Born and raised in an all-black community in Oklahoma where he was often subjected to humiliating racism, Franklin was later instrumental in bringing down the legal and historical validations of such a world.

As an author, his book "From Slavery to Freedom" was a landmark integration of black history into American history that remains relevant more than 60 years after being published. As a scholar, his research helped Thurgood Marshall and his team at the NAACP win Brown v. Board of Education, the 1954 case that barred the doctrine of "separate but equal" in the nation's public schools.

"It was evident how much the lawyers appreciated what the historians could offer," Franklin later wrote. "For me, and I suspect the same was true for the others, it was exhilarating."

Franklin himself broke numerous color barriers. He was the first black department chair at a predominantly white institution, Brooklyn College; the first black professor to hold an endowed chair at Duke; and the first black president of the American Historical Association.

He often regarded his country like an exasperated relative, frustrated by racism's stubborn power, yet refusing to give up. "I want to be out there on the firing line, helping, directing or doing something to try to make this a better world, a better place to live," Franklin told The Associated Press in 2005.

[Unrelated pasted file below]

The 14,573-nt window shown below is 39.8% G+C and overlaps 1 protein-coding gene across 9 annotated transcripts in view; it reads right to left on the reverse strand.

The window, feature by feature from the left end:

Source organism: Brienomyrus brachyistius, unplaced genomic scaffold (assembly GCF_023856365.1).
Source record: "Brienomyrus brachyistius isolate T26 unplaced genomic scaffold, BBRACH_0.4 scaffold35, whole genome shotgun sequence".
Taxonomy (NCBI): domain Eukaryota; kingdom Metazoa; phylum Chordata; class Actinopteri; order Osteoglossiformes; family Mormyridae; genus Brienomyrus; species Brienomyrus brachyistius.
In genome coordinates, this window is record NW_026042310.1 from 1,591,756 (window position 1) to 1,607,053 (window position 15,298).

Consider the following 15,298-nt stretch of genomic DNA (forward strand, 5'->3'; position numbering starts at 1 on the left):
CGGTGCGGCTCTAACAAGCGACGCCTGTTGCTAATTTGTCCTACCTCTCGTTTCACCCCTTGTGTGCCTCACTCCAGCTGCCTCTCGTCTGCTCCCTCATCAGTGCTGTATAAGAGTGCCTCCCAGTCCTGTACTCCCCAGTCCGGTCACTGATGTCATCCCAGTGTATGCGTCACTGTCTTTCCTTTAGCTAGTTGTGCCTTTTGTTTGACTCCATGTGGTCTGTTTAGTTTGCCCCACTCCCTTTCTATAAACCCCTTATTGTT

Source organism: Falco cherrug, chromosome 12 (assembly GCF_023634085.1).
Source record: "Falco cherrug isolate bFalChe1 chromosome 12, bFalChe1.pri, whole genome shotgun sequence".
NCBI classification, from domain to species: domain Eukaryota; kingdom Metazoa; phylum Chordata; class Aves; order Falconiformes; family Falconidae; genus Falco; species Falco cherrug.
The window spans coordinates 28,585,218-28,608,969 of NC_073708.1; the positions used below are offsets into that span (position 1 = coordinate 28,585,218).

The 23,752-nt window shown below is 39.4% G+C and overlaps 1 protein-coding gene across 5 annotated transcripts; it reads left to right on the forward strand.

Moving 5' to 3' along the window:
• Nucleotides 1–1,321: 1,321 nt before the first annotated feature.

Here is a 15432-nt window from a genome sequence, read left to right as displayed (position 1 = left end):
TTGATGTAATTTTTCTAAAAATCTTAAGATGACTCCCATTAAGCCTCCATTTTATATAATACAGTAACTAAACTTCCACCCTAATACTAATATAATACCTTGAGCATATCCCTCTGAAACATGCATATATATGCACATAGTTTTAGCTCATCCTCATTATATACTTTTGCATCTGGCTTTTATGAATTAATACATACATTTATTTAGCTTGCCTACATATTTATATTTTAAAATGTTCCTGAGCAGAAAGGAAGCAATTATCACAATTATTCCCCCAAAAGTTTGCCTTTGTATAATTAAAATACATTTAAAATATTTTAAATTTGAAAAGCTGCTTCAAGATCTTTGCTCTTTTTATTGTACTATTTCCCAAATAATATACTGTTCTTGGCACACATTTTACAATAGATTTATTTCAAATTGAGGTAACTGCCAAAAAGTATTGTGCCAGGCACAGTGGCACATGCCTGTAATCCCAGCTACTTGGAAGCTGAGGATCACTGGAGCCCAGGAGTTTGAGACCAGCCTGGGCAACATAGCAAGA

In November, after Barack Obama broke the ultimate racial barrier in American politics, Franklin called his ascension to the White House "one of the most historic moments, if not the most historic moment, in the history of this country."

"Because of the life John Hope Franklin lived, the public service he rendered, and the scholarship that was the mark of his distinguished career, we all have a richer understanding of who we are as Americans and our journey as a people," Obama said in a statement. "Dr. Franklin will be deeply missed, but his legacy is one that will surely endure."

Obama's achievement fit with Franklin's mission as a historian, to document how blacks lived and served alongside whites from the nation's birth. Black patriots fought at Lexington and Concord, Franklin pointed out in "From Slavery to Freedom," published in 1947. They crossed the Delaware with Washington and explored with Lewis and Clark.

The book sold more than 3.5 million copies and remains required reading in college classrooms. It was based on research Franklin conducted in libraries and archives that didn't allow him to eat lunch or use the bathroom because he was black.